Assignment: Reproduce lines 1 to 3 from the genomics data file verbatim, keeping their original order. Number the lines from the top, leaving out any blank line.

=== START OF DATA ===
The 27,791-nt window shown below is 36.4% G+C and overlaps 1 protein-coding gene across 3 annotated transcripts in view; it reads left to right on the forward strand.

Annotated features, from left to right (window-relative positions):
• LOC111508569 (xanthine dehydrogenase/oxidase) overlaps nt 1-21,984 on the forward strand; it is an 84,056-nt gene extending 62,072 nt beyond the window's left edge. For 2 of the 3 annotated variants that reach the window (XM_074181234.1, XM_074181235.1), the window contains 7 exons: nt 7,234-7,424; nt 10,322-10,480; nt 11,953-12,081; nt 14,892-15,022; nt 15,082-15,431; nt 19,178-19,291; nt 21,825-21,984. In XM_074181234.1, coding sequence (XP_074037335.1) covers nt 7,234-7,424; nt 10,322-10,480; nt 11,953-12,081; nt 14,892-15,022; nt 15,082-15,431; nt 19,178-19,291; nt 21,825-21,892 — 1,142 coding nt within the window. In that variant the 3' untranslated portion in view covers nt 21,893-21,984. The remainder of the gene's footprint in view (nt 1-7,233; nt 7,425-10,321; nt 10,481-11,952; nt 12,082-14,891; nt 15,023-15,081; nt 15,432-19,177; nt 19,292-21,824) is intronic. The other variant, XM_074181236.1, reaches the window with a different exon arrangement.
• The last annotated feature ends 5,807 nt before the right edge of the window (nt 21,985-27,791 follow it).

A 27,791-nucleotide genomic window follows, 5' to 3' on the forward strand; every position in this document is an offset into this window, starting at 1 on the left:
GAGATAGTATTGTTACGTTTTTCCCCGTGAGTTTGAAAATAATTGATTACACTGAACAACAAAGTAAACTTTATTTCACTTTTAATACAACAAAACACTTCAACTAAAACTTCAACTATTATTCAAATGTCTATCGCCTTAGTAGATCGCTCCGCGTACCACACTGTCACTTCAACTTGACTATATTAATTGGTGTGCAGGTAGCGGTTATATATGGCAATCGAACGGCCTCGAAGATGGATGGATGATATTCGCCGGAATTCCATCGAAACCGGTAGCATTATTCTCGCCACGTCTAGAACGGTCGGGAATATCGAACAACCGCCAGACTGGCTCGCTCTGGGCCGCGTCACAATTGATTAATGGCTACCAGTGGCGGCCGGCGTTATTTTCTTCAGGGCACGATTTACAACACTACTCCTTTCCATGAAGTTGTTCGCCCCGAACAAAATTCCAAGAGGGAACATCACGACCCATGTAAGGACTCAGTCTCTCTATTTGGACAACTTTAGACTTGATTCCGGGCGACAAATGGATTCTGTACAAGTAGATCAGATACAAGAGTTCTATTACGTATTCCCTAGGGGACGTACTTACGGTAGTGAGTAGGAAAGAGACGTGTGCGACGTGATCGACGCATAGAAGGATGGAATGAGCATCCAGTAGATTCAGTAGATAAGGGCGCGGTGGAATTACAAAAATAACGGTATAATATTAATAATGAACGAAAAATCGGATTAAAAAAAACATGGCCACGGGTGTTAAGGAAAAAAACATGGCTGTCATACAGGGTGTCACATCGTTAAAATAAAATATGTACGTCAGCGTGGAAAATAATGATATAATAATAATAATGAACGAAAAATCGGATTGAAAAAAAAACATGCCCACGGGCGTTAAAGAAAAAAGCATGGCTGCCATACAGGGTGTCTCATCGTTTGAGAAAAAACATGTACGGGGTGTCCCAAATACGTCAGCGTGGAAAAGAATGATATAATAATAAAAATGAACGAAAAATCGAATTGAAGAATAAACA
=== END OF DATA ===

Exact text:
The 27,791-nt window shown below is 36.4% G+C and overlaps 1 protein-coding gene across 3 annotated transcripts in view; it reads left to right on the forward strand.

Annotated features, from left to right (window-relative positions):
• LOC111508569 (xanthine dehydrogenase/oxidase) overlaps nt 1-21,984 on the forward strand; it is an 84,056-nt gene extending 62,072 nt beyond the window's left edge. For 2 of the 3 annotated variants that reach the window (XM_074181234.1, XM_074181235.1), the window contains 7 exons: nt 7,234-7,424; nt 10,322-10,480; nt 11,953-12,081; nt 14,892-15,022; nt 15,082-15,431; nt 19,178-19,291; nt 21,825-21,984. In XM_074181234.1, coding sequence (XP_074037335.1) covers nt 7,234-7,424; nt 10,322-10,480; nt 11,953-12,081; nt 14,892-15,022; nt 15,082-15,431; nt 19,178-19,291; nt 21,825-21,892 — 1,142 coding nt within the window. In that variant the 3' untranslated portion in view covers nt 21,893-21,984. The remainder of the gene's footprint in view (nt 1-7,233; nt 7,425-10,321; nt 10,481-11,952; nt 12,082-14,891; nt 15,023-15,081; nt 15,432-19,177; nt 19,292-21,824) is intronic. The other variant, XM_074181236.1, reaches the window with a different exon arrangement.